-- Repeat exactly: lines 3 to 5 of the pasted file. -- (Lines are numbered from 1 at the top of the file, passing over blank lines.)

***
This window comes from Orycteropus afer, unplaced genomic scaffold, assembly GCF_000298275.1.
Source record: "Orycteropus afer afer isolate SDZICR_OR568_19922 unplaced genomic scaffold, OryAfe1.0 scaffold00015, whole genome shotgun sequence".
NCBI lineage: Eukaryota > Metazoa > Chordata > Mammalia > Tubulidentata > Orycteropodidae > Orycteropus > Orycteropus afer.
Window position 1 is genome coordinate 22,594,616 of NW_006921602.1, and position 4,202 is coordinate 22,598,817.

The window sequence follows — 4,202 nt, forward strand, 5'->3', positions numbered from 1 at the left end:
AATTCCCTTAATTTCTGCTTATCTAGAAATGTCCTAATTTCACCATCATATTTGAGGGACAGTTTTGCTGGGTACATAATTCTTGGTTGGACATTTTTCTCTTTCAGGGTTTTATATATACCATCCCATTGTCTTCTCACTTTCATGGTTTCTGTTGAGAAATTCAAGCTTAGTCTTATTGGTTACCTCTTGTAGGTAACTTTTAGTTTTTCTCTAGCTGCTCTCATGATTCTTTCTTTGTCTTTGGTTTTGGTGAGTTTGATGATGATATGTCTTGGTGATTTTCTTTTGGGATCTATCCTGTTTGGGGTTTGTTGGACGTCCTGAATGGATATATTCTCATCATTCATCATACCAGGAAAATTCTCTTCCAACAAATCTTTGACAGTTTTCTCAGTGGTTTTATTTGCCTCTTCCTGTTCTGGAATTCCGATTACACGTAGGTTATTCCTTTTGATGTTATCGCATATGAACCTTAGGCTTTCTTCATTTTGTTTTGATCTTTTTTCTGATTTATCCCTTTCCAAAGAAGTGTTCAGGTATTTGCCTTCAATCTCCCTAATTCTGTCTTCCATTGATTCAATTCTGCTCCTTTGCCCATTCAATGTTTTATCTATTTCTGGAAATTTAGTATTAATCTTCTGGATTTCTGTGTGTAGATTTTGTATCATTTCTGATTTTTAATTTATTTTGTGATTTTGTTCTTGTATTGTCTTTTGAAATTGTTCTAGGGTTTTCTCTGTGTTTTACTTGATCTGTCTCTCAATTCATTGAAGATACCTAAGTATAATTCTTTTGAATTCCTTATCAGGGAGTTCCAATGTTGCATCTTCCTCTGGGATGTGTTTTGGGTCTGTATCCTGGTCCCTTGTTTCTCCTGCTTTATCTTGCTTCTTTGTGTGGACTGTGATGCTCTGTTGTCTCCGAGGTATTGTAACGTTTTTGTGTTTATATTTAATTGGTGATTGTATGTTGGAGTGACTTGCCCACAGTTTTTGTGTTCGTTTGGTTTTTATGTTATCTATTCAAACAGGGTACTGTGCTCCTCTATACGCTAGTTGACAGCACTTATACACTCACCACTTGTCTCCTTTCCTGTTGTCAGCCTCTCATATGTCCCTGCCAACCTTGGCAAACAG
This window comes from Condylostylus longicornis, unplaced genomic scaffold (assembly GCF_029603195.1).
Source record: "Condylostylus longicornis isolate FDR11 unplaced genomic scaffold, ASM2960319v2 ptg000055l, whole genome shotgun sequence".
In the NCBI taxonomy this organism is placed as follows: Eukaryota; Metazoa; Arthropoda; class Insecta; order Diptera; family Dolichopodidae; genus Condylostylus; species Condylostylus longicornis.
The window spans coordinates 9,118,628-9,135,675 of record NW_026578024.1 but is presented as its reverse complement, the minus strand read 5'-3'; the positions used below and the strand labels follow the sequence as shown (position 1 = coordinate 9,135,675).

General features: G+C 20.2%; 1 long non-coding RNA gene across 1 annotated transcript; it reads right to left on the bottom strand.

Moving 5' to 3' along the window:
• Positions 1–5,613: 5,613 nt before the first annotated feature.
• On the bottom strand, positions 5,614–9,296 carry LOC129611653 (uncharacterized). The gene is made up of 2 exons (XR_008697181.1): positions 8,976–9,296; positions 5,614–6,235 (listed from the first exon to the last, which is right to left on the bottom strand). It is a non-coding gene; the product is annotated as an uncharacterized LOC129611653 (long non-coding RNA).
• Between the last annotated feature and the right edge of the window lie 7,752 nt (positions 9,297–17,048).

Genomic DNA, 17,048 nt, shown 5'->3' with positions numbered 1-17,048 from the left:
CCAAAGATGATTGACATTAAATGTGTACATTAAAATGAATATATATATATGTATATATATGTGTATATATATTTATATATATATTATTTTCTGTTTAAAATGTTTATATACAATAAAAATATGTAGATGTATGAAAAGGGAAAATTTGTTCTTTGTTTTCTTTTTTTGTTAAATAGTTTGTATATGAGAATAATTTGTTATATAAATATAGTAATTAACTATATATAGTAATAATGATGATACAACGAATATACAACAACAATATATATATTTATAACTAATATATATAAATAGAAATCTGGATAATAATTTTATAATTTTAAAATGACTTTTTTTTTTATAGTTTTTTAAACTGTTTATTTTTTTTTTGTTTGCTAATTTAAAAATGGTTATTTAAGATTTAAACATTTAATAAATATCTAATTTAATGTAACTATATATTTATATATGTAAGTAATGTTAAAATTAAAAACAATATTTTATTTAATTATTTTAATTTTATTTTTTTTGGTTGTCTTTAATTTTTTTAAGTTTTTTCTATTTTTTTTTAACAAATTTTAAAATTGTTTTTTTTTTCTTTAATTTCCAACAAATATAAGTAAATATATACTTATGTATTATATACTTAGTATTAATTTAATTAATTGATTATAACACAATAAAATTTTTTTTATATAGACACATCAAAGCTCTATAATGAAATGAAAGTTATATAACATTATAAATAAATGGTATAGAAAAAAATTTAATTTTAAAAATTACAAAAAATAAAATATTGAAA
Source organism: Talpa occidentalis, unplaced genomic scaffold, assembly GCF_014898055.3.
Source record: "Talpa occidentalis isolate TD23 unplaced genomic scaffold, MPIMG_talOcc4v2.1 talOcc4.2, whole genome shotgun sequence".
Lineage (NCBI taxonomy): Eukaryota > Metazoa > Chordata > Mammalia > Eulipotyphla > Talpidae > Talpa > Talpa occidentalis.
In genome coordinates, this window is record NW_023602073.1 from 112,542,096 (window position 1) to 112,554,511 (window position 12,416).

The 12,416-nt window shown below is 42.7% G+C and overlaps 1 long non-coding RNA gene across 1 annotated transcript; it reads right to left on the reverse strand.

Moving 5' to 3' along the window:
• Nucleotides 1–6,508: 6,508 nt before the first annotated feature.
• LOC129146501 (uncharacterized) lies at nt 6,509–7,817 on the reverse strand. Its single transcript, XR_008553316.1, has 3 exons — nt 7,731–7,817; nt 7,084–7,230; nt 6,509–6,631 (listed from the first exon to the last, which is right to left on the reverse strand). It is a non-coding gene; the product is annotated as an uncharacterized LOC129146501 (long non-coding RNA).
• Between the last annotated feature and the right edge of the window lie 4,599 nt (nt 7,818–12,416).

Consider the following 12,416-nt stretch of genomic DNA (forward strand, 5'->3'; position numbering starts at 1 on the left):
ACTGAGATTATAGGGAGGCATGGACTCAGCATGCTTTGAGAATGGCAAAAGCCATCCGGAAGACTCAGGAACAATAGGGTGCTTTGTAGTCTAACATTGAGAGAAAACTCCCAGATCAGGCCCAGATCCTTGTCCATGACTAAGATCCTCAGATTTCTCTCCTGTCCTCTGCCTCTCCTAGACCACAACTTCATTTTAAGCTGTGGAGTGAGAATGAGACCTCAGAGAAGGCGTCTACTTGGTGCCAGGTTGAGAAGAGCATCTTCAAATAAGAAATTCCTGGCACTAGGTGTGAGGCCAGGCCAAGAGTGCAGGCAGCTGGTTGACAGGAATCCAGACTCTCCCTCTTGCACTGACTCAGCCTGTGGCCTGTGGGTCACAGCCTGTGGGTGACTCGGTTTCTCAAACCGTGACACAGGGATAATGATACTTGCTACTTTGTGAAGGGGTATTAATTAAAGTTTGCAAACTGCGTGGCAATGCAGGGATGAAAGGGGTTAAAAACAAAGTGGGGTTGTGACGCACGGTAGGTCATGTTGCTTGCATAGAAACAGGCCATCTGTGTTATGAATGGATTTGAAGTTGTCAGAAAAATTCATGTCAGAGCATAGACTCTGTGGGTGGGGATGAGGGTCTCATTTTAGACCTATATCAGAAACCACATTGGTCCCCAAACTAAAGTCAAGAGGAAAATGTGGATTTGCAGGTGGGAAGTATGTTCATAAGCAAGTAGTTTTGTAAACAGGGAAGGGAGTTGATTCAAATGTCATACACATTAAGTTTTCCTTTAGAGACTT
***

NCBI lineage: Eukaryota > Metazoa > Chordata > Mammalia > Tubulidentata > Orycteropodidae > Orycteropus > Orycteropus afer.
Window position 1 is genome coordinate 22,594,616 of NW_006921602.1, and position 4,202 is coordinate 22,598,817.

The window sequence follows — 4,202 nt, forward strand, 5'->3', positions numbered from 1 at the left end: